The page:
It may take more than 10 years for someone injured by a COVID-19 vaccine to receive a decision on whether their claim is eligible for compensation by the government’s vaccine compensation program—if they receive a response at all.
U.S. health officials responded to questions on America’s failing vaccine injury compensation system in a hearing that left the vaccine-injured feeling like addressing the system’s shortcomings is not a priority on Capitol Hill.
As of Jan. 1, there were 12,854 claims filed for injuries caused by COVID-19 countermeasures with the government’s Countermeasures Injury Compensation Program (CICP), including 9,600 related to injuries caused by COVID-19 vaccines. Of the 12,854 claims, 2,214 have been processed, but only 40 claims have been found eligible for compensation.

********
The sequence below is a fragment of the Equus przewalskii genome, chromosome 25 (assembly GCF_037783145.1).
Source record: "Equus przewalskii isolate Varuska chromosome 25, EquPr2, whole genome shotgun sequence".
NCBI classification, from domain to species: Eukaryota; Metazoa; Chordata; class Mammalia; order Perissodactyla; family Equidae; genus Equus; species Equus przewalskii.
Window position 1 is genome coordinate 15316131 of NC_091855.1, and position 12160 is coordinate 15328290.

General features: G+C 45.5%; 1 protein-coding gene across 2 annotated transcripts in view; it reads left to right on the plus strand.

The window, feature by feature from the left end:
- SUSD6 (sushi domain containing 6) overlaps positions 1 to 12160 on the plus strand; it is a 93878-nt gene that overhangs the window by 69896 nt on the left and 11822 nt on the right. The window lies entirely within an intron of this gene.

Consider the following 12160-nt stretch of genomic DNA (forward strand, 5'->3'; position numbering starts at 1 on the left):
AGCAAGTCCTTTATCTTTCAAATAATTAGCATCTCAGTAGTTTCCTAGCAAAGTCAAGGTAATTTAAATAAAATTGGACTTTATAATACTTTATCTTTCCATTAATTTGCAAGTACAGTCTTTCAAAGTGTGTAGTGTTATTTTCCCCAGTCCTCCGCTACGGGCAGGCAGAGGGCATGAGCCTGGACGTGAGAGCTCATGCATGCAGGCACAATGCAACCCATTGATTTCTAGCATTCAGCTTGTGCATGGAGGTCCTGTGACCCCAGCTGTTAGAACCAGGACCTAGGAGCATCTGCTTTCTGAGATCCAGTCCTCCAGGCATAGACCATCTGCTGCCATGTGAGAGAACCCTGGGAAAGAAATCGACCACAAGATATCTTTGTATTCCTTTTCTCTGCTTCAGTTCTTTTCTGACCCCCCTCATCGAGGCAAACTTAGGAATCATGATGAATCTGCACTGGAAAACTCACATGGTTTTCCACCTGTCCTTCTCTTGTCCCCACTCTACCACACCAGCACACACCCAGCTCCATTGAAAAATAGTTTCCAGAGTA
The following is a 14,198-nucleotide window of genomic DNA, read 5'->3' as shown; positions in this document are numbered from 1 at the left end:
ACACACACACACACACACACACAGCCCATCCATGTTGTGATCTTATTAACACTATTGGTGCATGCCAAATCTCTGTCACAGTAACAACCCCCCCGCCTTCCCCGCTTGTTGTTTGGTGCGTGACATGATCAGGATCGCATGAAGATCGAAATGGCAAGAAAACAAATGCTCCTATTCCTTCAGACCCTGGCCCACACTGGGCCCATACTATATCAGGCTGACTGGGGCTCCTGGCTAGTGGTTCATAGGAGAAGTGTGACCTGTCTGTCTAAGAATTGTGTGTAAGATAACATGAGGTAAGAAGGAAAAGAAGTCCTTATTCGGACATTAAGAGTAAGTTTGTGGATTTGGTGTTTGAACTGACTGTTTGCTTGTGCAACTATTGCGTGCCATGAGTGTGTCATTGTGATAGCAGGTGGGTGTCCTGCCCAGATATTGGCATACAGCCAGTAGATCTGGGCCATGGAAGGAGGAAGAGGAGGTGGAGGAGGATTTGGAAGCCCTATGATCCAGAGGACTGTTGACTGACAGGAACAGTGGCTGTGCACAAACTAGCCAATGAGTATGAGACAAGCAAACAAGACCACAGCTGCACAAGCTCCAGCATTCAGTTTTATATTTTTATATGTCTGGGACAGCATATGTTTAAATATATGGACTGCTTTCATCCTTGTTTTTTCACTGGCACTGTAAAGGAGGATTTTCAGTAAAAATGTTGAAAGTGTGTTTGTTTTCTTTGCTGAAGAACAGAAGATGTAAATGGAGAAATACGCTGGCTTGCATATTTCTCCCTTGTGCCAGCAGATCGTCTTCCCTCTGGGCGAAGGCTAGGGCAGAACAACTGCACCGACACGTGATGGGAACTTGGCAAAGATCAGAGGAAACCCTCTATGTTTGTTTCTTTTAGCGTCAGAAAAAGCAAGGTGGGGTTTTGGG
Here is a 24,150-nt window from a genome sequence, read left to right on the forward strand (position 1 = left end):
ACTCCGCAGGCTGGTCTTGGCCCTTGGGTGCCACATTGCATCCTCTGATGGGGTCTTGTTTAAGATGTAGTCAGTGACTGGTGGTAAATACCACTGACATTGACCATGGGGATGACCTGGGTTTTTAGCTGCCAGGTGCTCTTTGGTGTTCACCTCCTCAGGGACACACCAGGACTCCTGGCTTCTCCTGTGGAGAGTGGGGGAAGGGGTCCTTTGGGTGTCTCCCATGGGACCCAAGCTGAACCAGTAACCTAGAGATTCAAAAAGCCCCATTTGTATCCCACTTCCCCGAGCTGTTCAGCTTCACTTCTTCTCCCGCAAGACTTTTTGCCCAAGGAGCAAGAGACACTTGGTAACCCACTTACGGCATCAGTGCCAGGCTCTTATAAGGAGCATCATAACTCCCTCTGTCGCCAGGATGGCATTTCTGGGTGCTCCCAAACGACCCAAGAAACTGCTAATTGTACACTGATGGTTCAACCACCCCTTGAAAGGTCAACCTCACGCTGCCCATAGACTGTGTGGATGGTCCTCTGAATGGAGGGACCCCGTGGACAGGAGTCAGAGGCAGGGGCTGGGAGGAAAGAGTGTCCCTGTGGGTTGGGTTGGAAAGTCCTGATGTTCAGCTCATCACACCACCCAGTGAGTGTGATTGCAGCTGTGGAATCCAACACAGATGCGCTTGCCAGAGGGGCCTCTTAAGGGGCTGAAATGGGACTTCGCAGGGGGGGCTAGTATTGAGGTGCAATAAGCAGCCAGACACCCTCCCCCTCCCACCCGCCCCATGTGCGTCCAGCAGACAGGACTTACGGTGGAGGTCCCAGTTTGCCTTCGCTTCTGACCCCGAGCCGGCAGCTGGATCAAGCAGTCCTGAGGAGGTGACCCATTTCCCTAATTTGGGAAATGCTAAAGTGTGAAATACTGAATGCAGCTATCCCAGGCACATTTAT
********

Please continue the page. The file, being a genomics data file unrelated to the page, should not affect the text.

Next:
According to testimony given during a Feb. 15 hearing of the Select Subcommittee on the Coronavirus Pandemic, there’s a backlog of about 10,800 claims. With only 35 employees processing claims at a rate of 2.7 cases per employee per month, it will take about 10 years to process the remaining claims.
“I just don’t think it’s right. I think we need to streamline this process,” Rep. Rich McCormick (R-Ga.) said during the hearing. “We need to speed up this process by about tenfold in order to do our job for the American people.”
According to CICP data, as of Jan. 1, only 11 people have received compensation for their injuries out of 40 COVID-19 claims found eligible for compensation. The average award was a mere $3,700, whereas the average payout under the National Vaccine Injury Compensation Program (VICP) that handles injuries caused by routine vaccines is $490,000.
“If you die or get injured from a COVID-19 vaccine, your average payout is $3,700,” said Rep. Marjorie Taylor Greene (R-Ga.) to U.S. health officials during the hearing.